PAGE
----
On TCM 12/16/16- In the William Wyler directed The Best Years of Our Lives (1946)-One of my all-time favorite sequences in the history of cinema is when screen great Dana Andrews as down and out war hero/soda jerk veteran Fred Derry takes a walk in a junkyard populated with retired WW 2 aircraft and is lucky to be in the right place at the right time landing a good job where he learns how to recycle the junked war planes into prefabricated homes.
From an ordinary B screenplay filmed on mostly low budget locations underrated director Andre De Toth’s camera with the help of veteran cinematographer Bert Glennon and perfect casting masterfully shows us an ultimate NOIR world in Crime Wave (1954) where: screen great Sterling Hayden as Lt. Sims chews on a toothpick to give up his smoking habit; Gene Nelson as Steve Lacey is the ex-con trying to keep out of trouble with the law and his lovely wife played to perfection by Phyllis Kirk; and the evil troublemaking gang led by Ted de Corsia with henchmen Charles Bronson and all time screen crazy Timothy Carey.
Recently on TCM-In the Delmar Daves directed 3:10 to Yuma (1957) which I recalled was described as a poor man’s High Noon by TV Guide—It is fun to watch great movie actors Glenn Ford as an outlaw leader (certainly cast against type) and birthday today 12/13 Van Heflin as a modest but skillful small-time rancher match wits and psychological motivations. Very suspenseful to the last moment!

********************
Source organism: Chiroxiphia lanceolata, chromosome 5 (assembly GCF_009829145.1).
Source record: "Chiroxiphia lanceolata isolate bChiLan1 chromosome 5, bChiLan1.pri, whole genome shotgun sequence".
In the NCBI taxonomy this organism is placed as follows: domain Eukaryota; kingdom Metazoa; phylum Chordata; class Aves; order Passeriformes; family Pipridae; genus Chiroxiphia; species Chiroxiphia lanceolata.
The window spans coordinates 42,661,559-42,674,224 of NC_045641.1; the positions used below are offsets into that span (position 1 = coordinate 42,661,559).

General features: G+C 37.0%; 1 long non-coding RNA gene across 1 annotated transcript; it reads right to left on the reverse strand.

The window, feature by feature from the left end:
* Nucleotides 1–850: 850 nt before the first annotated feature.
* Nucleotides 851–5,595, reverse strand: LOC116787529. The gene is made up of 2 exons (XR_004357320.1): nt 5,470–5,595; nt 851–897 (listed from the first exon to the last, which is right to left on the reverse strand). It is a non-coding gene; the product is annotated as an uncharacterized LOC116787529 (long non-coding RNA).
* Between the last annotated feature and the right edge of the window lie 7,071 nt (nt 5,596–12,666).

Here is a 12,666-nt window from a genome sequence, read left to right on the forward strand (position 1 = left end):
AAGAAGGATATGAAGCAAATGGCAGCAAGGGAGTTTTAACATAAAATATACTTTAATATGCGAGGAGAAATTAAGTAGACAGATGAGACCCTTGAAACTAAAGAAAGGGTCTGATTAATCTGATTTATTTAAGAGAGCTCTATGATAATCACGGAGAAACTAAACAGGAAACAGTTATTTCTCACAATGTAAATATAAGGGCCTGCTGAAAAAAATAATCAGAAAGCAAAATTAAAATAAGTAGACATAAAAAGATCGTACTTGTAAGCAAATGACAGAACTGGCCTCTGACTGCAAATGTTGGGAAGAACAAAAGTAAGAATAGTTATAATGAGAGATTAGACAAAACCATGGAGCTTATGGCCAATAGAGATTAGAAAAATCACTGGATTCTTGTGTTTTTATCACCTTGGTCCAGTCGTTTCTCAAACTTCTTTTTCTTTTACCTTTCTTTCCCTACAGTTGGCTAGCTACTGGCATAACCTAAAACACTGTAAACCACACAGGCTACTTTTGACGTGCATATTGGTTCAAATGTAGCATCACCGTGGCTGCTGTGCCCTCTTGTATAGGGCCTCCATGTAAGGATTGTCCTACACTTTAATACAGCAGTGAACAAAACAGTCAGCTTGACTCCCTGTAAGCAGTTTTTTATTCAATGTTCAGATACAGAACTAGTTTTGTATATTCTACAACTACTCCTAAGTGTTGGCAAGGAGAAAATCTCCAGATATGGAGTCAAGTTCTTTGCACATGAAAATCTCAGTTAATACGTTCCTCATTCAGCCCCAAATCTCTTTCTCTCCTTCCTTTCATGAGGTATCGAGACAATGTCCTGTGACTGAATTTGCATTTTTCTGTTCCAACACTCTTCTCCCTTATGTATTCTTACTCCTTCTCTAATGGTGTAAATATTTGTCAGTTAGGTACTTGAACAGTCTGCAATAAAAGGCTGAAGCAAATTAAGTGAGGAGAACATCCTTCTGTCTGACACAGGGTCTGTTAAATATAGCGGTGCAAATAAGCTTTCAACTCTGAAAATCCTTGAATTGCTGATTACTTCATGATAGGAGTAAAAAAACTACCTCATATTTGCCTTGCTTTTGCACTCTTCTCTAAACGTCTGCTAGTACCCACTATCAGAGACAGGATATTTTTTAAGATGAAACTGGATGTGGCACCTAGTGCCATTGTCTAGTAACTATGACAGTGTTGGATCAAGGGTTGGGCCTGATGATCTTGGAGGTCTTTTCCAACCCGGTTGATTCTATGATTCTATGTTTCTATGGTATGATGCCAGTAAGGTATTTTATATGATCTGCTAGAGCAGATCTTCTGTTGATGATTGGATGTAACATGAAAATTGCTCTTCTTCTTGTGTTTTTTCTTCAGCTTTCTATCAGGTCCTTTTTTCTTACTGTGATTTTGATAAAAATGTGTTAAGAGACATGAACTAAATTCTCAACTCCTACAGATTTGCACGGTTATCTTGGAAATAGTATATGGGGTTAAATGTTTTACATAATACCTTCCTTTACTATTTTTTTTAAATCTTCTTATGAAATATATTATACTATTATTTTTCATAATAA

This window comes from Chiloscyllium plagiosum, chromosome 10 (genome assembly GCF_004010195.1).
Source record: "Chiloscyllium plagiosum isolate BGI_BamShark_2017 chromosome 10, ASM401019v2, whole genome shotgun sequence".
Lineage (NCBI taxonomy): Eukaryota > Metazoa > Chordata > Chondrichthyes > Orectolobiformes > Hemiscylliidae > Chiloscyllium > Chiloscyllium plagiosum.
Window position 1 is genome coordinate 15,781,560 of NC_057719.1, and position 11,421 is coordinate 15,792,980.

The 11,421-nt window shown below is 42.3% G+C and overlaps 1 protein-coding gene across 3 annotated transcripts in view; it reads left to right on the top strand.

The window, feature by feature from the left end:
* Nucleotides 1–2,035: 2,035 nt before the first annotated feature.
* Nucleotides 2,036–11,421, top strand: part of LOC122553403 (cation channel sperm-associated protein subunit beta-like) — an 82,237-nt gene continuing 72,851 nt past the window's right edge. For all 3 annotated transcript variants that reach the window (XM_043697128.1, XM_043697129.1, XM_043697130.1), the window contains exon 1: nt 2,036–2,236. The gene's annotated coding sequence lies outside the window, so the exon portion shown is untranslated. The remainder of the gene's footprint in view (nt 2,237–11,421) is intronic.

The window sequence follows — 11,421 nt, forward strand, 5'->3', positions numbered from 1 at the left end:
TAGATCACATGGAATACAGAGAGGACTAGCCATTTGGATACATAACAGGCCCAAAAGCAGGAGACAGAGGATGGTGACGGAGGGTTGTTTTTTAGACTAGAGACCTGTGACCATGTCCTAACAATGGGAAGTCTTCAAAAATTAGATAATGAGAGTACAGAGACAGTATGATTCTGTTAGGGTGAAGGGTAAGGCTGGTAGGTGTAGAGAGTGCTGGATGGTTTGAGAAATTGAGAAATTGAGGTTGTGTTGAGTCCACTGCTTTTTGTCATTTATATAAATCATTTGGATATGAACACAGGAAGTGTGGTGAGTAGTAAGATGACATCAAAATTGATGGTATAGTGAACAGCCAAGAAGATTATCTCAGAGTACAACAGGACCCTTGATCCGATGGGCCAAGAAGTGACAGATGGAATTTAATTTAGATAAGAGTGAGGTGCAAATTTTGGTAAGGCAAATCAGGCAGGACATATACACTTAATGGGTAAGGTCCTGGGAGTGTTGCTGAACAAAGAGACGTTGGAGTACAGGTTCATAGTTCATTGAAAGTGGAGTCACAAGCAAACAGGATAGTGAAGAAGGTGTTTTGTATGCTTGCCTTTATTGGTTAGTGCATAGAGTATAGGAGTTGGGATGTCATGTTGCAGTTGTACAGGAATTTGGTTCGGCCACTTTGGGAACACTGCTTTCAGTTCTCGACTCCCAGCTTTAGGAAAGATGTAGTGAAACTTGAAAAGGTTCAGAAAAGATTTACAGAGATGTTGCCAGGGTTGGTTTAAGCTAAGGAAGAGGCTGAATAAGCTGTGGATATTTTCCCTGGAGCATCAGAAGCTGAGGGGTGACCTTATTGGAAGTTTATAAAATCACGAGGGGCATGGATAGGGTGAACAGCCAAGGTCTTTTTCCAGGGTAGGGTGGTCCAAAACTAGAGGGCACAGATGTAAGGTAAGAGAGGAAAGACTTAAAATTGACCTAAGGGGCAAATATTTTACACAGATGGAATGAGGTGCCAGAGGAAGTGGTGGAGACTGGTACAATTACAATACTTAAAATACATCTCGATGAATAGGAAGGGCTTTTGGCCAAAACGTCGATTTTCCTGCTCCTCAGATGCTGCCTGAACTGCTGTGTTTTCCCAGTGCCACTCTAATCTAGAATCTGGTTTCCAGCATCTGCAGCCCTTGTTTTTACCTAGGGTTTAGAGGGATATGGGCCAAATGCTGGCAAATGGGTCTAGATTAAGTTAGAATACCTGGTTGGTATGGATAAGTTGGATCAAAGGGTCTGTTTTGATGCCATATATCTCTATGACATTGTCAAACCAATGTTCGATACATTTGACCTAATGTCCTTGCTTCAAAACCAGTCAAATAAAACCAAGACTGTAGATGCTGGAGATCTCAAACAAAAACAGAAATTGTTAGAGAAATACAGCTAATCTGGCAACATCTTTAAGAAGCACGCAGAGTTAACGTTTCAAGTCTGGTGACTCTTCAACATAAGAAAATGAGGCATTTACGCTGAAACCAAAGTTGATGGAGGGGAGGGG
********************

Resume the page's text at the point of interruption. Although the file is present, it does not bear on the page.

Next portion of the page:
While in prison Lawrence Tierney as Dillinger (1945) masterfully carves a gun out of wood and successfully engineers his escape-However in the mock crime documentary Take the Money and Run (1969) imprisoned Virgil Starkwell (Woody Allen) fails when he carves his gun out of soap and it is raining outside!
The Philip Yordan (Oscar nominated here) screenplay for Dillinger (1945) effectively cast with Lawrence Tierney in the title role and Anne Jeffreys as his gal captures Noir claustrophobia when Dillinger spends months hiding in a small Chicago room decorated only with his own wanted poster.
Van Gogh look alike Kirk Douglas celebrating his 100th birthday today gave a brilliant performance (even for him) in the Vincent Minnelli directed Lust for Life (1956)…As Bud Collyer used to say on “To Tell the Truth” -Will the real Vincent Van Gogh stand up?
Born on 12-8-versatile screen icon Lee J. Cobb who was the bitter jurist #3 in the Sidney Lumet masterpiece 12 Angry Men (1957) who tried to bully the wise kindly senior jurist # 9 (first to back Henry Fonda in his “Not Guilty” vote) played to perfection by Joseph Sweeney…. However, talk about great actors reversing roles in The Man in the Gray Flannel Suit (1956) Sweeney shows off his diverse acting range when he plays the bitter old man Edward M. Schultz who tries to cheat Gregory Peck/Jennifer Jones out of a family inheritance and Lee J. Cobb plays Bernstein the wise kindly Connecticut judge who exposes Sweeney as a fraud.